Evaluation of a molecular assay for direct screening of Methicillin-resistant Staphylococcus aureus (MRSA) from nasal swabs

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Evaluation of a molecular assay for direct screening of Methicillin-resistant Staphylococcus aureus (MRSA) from nasal swabs

 

Author: Hung, Mei-fan Panda
Title: Evaluation of a molecular assay for direct screening of Methicillin-resistant Staphylococcus aureus (MRSA) from nasal swabs
Degree: M.Sc.
Year: 2008
Subject: Hong Kong Polytechnic University -- Dissertations.
Methicillin resistance.
Staphylococcus aureus infections.
Department: Dept. of Health Technology and Informatics
Pages: xi, 59 leaves : ill. ; 30 cm.
Language: English
InnoPac Record: http://library.polyu.edu.hk/record=b2305603
URI: http://theses.lib.polyu.edu.hk/handle/200/4606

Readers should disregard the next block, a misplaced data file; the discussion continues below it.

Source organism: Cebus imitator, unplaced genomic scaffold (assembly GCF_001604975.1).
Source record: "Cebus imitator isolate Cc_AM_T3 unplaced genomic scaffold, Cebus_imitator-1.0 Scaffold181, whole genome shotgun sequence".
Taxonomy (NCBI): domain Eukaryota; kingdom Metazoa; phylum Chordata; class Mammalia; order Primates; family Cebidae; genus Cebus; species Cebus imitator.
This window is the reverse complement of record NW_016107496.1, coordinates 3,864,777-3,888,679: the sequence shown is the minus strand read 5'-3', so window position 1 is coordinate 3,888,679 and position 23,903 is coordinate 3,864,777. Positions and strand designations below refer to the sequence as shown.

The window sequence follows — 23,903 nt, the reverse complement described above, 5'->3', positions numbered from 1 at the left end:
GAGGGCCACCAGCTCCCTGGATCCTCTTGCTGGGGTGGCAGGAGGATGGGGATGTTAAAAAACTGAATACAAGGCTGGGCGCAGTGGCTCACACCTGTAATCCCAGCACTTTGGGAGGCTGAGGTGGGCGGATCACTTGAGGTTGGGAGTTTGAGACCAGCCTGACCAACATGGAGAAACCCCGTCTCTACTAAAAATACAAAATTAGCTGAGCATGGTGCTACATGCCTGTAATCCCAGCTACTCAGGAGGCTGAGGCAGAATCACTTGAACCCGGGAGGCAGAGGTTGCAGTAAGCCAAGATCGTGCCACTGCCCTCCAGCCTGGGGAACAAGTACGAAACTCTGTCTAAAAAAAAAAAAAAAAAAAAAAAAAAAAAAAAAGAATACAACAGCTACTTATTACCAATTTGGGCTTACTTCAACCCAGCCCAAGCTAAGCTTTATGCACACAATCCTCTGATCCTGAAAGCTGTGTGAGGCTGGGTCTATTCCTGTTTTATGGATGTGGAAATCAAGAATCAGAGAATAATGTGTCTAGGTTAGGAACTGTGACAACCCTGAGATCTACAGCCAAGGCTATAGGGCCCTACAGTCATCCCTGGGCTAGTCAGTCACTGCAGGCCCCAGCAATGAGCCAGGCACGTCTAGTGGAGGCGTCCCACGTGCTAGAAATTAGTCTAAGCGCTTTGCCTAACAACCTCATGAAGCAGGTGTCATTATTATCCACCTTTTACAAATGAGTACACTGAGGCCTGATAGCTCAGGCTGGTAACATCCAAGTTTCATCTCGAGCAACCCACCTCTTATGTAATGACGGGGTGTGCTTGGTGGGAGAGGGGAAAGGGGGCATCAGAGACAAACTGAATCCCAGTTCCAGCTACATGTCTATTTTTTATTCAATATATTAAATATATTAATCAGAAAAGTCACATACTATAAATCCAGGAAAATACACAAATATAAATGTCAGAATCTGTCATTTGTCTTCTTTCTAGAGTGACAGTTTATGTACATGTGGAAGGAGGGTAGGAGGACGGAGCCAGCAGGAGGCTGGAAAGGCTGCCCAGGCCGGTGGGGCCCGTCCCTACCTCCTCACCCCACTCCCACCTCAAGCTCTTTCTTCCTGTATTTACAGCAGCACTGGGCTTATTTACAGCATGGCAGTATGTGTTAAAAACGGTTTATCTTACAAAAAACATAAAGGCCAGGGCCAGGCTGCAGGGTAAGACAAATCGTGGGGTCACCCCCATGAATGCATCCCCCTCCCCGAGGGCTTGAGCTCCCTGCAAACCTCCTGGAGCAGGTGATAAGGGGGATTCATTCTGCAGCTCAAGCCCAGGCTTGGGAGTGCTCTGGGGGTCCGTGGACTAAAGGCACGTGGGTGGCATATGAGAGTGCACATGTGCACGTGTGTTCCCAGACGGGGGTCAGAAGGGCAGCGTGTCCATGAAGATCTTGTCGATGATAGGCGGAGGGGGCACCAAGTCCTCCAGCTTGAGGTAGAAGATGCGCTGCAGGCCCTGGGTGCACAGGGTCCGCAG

Abstract: Methicillin-resistant Staphylococcus aureus (MRSA) constitutes a major public health threat, as it is the leading nosocomially acquired pathogen in Hong Kong. Infections caused by MRSA are associated with longer hospital stay, more days of antibiotic administration, higher cost and higher mortality. MRSA is usually introduced into the institution by an infected or colonized patient or by a colonized health care worker. Currently, conventional culture methods are used for its detection. The reporting time of MRSA cultures requires at least 2 days for positive culture and 4 days for negative. Rapid screening followed by accurate identification of MRSA becomes an essential procedure in preventive measures and in infection control. In this study, an in-house real-time polymerase chain reaction (PCR) using SYBR Green I to detect MRSA directly from clinical samples was evaluated. DNA extracted from nasal swabs was tested for the presence of femA and mecA genes which are specific for Staphylococcus aureus and methicillin resistance, respectively. With the presence of both genes and the cycle threshold ratio between 0.9 to 1.1 was reported as positive. Culture-based method was the gold standard. By serial dilution of a pure culture of MRSA, the lowest detection limit of the assay was found to be 10 CFU/ul. The method was specific without cross-reactivity of common respiratory pathogens and commensals (nine species). One hundred and fifty three nasal swabs with a positive rate of 50% from different patients in Princess Margaret Hospital (from Aug-07 to Dec-07) were evaluated. Sixty five were culture-positive and PCR-positive, 74 were culture-negative and PCR-negative, 13 were culture-positive and PCR-negative. One was culture-negative and PCR-positive. Among those 13 false negative, three of which were resolved by enrichment broth real-time PCR (broth-PCR), five had the bacterial count of mecA-positive coagulase negative Staphylococcus species (SCON) more than the bacterial count of MRSA by 1 log, two cases contained MRSA less than the detection limit and inhibition might be present in three cases. Comparing the results of culture, the specificity were 98.7%, sensitivity were 83.3%, positive predictive value were 98.5% and negative predictive value were 85.1%. The sensitivity, positive predictive value and negative predictive value were further improved by using broth-PCR, 87.2%, 98.6% and 88.1%, respectively. The turn-around time for detection of MRSA from clinical samples was shortened from 2 to 4 days to about 1.5 hr. In conclusion, the in-house PCR developed in this assay is a specific test for detection of nasal colonization with MRSA. It provided the same-day result and allowed infection control measures to start early in hospital. However, the sensitivity needed to be improved in the future.

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